Assemblyman Steven Cymbrowitz Invites Students in His District to Enter 2017 Holocaust Memorial Creative Arts Contest

March 13, 2017

Assemblyman Steven Cymbrowitz (D-Brooklyn) invites students in grades three through 12 to enter his 2017 Holocaust Memorial Creative Arts Contest.

Please note that students must either live in or go to school in the 45th Assembly District in order to participate. Anyone with a question about eligibility should call Assemblyman Cymbrowitz’ office at (718) 743-4078.

The annual contest gives students the opportunity to reflect on the Holocaust, examine how its lessons continue to impact our lives, and express their feelings using their creative talents. Students are encouraged to submit essays, poetry, artworks and DVDs of dramatic music or dance performances. While class/group projects are strongly encouraged, individual entries are also welcome.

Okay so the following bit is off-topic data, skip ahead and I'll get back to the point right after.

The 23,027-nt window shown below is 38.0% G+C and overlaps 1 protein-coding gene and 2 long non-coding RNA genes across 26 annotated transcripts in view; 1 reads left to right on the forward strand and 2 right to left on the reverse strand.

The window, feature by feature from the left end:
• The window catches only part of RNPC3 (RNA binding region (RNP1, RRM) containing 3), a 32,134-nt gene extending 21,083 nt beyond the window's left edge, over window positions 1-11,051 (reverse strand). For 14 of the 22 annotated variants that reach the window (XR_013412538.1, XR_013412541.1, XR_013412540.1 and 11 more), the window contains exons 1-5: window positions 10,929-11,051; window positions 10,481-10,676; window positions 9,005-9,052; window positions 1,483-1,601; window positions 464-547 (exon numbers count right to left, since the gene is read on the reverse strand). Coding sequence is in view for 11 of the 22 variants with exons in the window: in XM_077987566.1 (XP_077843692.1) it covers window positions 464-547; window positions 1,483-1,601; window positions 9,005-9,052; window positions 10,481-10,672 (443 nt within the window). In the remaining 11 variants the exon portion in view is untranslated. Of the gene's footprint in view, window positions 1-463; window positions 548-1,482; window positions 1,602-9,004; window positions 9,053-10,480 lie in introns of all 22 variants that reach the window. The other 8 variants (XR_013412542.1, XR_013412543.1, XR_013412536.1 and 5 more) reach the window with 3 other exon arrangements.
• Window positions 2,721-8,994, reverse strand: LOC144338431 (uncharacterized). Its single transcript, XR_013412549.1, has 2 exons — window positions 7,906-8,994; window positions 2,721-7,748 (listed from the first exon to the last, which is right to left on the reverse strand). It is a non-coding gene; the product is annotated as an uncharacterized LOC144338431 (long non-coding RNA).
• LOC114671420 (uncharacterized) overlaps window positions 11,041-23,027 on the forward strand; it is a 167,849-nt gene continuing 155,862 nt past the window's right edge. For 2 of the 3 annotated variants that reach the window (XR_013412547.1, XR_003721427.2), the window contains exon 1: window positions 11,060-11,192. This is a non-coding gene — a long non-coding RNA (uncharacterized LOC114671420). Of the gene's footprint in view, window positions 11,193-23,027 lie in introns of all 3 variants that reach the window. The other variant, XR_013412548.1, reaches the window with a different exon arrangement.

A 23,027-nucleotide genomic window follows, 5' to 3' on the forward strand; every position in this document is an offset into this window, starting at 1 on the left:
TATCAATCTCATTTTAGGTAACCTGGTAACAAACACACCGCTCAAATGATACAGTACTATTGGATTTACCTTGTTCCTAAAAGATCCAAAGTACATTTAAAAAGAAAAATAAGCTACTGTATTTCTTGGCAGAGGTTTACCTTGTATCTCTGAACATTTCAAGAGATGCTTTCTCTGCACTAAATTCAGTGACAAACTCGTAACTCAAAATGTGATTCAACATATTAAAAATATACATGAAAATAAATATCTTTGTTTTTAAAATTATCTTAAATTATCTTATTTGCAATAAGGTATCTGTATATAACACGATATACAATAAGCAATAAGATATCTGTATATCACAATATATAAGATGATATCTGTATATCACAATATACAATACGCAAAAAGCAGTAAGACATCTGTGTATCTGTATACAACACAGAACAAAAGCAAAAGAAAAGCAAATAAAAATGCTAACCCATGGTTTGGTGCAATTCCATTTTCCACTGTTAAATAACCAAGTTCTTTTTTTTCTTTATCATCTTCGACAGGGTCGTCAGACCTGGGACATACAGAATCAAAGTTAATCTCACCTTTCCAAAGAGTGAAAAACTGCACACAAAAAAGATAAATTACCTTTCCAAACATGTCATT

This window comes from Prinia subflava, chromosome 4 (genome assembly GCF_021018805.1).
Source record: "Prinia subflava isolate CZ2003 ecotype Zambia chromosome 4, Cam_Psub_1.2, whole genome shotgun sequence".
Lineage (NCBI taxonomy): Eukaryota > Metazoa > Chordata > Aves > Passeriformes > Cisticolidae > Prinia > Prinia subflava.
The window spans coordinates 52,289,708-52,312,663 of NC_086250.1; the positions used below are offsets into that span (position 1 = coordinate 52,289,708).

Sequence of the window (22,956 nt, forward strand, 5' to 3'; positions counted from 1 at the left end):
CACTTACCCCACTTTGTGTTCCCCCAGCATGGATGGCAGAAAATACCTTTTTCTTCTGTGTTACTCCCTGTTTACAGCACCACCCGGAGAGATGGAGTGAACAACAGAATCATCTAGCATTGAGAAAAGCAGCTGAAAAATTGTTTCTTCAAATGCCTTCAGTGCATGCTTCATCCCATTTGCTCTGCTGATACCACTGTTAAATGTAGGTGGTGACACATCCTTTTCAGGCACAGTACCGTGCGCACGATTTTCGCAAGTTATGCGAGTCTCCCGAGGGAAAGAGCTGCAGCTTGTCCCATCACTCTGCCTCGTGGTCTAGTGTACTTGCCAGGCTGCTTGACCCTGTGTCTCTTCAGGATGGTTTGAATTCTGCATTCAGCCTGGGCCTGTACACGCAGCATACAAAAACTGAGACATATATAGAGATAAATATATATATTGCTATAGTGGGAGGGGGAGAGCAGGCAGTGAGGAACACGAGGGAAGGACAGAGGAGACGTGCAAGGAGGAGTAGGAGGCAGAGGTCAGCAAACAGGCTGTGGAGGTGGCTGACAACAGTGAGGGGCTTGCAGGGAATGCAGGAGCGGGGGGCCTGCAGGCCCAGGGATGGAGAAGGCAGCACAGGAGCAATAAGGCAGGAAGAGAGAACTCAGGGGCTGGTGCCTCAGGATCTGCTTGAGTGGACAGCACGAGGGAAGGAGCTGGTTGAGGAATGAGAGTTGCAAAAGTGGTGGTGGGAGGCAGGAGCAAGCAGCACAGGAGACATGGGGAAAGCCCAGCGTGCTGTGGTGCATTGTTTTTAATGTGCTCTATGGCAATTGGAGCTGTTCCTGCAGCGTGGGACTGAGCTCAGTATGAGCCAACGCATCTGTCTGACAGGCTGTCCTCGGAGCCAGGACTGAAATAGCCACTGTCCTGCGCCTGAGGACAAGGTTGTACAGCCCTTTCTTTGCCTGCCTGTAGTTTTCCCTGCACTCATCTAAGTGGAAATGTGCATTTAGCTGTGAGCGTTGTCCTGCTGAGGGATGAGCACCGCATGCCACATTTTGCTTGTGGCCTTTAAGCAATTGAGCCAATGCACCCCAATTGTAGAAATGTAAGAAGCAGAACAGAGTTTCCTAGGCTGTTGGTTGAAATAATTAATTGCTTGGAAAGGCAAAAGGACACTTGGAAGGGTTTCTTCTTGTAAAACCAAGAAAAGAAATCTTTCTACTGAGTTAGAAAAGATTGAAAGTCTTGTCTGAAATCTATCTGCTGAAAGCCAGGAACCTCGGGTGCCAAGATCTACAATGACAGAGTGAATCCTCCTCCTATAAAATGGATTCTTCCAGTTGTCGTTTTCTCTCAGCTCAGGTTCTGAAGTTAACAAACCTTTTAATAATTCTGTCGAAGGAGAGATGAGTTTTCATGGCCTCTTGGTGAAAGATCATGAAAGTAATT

Assemblyman Cymbrowitz sponsors the contest with the Manhattan Beach Jewish Center, Holocaust Memorial Committee, the Lena Cymbrowitz Foundation and Project Witness to honor the six million who perished and also to teach students that anti-Semitism and bias-motivated violence remain painfully relevant issues, especially with the dramatic rise in hate crimes this year.

“We unfortunately live in a world where extremism and hatred directed at Jews are both on the rise,” said Assemblyman Cymbrowitz, the son of Holocaust survivors. “These are not easy concepts for children to understand -- but by giving them a sense of what it felt like to live during the Nazis’ reign, we can instill in them a sense of compassion toward those who are oppressed and, at the same time, outrage toward those who continue to disseminate hate.”

Please see the attached flyer for contest topics, rules and other information. All entries must be received by April 7th. Assemblyman Cymbrowitz will announce the winners and honor participating students and teachers at a gala ceremony in April at Kingsborough Community College.

“In the not-too-distant future, there will come a time when no one will be around to bear witness to the Holocaust,” he said. “We need our children to inherit the memories, to share the stories, and to keep alive the terrible reality of what can and did happen when people remain silent in the face of evil.”